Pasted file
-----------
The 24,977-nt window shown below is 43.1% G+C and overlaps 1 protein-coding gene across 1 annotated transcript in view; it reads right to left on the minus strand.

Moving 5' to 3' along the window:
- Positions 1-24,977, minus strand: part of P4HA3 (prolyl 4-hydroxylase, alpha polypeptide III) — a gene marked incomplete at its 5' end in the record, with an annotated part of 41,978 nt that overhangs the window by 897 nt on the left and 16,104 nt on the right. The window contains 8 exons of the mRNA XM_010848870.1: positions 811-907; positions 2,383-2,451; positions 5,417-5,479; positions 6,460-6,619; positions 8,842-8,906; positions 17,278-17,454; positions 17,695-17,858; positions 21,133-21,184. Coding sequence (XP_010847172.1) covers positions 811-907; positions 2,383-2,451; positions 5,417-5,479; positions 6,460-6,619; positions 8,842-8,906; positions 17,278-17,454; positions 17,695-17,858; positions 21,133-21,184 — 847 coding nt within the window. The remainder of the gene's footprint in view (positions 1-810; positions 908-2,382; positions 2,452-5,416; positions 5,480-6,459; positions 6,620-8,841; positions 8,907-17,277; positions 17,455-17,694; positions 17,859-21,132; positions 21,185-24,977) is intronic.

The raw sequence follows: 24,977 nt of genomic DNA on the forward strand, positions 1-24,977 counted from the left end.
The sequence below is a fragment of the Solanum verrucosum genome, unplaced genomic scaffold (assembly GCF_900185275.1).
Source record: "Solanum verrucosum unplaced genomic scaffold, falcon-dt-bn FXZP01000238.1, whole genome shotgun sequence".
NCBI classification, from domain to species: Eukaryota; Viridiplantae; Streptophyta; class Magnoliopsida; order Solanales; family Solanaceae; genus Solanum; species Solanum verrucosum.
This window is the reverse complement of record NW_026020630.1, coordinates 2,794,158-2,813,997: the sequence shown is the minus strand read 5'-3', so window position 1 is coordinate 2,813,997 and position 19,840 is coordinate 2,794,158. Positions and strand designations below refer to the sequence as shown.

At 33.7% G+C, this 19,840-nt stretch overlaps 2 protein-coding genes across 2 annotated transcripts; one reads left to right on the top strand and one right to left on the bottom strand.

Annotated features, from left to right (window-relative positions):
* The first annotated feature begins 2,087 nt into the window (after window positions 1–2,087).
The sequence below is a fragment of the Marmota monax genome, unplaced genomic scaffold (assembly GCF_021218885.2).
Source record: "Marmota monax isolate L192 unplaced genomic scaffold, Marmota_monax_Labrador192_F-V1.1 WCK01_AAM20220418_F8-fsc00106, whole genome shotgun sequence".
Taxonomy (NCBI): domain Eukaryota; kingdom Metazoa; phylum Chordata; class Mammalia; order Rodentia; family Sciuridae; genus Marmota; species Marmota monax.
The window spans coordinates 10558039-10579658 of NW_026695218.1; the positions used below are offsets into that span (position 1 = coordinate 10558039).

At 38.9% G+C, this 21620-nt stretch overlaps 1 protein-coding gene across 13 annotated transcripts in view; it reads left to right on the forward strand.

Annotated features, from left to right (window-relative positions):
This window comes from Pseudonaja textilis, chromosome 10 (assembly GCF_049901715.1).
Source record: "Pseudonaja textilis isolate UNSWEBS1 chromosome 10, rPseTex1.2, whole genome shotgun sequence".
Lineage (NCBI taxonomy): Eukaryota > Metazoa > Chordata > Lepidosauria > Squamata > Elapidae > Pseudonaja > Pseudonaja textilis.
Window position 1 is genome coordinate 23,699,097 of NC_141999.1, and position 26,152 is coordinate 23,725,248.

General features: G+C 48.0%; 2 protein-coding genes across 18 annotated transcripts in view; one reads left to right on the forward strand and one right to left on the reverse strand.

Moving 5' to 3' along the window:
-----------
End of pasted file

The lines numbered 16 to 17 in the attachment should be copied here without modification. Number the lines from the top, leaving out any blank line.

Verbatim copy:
At 38.9% G+C, this 21620-nt stretch overlaps 1 protein-coding gene across 13 annotated transcripts in view; it reads left to right on the forward strand.

Annotated features, from left to right (window-relative positions):